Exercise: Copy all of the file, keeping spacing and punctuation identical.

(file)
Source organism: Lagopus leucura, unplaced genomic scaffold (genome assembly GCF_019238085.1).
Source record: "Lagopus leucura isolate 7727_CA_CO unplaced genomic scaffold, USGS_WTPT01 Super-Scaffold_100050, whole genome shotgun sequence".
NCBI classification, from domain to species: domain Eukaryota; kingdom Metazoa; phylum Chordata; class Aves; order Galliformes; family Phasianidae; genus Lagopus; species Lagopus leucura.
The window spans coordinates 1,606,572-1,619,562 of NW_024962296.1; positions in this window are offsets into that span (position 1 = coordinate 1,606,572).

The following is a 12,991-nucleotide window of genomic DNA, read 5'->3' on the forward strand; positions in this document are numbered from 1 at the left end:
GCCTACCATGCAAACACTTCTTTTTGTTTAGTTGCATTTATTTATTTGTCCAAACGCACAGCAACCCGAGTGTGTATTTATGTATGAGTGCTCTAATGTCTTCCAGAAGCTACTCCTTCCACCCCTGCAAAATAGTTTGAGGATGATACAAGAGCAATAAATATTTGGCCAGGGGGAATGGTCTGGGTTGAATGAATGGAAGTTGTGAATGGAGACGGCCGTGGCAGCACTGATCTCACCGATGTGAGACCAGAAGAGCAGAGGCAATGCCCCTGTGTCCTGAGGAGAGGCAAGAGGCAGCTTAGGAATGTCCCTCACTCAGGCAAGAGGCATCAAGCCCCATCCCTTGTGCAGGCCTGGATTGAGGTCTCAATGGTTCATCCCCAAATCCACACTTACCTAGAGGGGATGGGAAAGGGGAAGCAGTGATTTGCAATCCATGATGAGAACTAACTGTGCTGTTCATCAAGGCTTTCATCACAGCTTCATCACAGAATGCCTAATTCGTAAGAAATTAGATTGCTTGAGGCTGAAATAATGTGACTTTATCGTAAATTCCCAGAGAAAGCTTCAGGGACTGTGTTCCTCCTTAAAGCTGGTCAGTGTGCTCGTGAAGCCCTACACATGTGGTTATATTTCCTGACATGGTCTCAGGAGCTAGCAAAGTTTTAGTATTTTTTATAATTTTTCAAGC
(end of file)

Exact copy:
Source organism: Lagopus leucura, unplaced genomic scaffold (genome assembly GCF_019238085.1).
Source record: "Lagopus leucura isolate 7727_CA_CO unplaced genomic scaffold, USGS_WTPT01 Super-Scaffold_100050, whole genome shotgun sequence".
NCBI classification, from domain to species: domain Eukaryota; kingdom Metazoa; phylum Chordata; class Aves; order Galliformes; family Phasianidae; genus Lagopus; species Lagopus leucura.
The window spans coordinates 1,606,572-1,619,562 of NW_024962296.1; positions in this window are offsets into that span (position 1 = coordinate 1,606,572).

The following is a 12,991-nucleotide window of genomic DNA, read 5'->3' on the forward strand; positions in this document are numbered from 1 at the left end:
GCCTACCATGCAAACACTTCTTTTTGTTTAGTTGCATTTATTTATTTGTCCAAACGCACAGCAACCCGAGTGTGTATTTATGTATGAGTGCTCTAATGTCTTCCAGAAGCTACTCCTTCCACCCCTGCAAAATAGTTTGAGGATGATACAAGAGCAATAAATATTTGGCCAGGGGGAATGGTCTGGGTTGAATGAATGGAAGTTGTGAATGGAGACGGCCGTGGCAGCACTGATCTCACCGATGTGAGACCAGAAGAGCAGAGGCAATGCCCCTGTGTCCTGAGGAGAGGCAAGAGGCAGCTTAGGAATGTCCCTCACTCAGGCAAGAGGCATCAAGCCCCATCCCTTGTGCAGGCCTGGATTGAGGTCTCAATGGTTCATCCCCAAATCCACACTTACCTAGAGGGGATGGGAAAGGGGAAGCAGTGATTTGCAATCCATGATGAGAACTAACTGTGCTGTTCATCAAGGCTTTCATCACAGCTTCATCACAGAATGCCTAATTCGTAAGAAATTAGATTGCTTGAGGCTGAAATAATGTGACTTTATCGTAAATTCCCAGAGAAAGCTTCAGGGACTGTGTTCCTCCTTAAAGCTGGTCAGTGTGCTCGTGAAGCCCTACACATGTGGTTATATTTCCTGACATGGTCTCAGGAGCTAGCAAAGTTTTAGTATTTTTTATAATTTTTCAAGC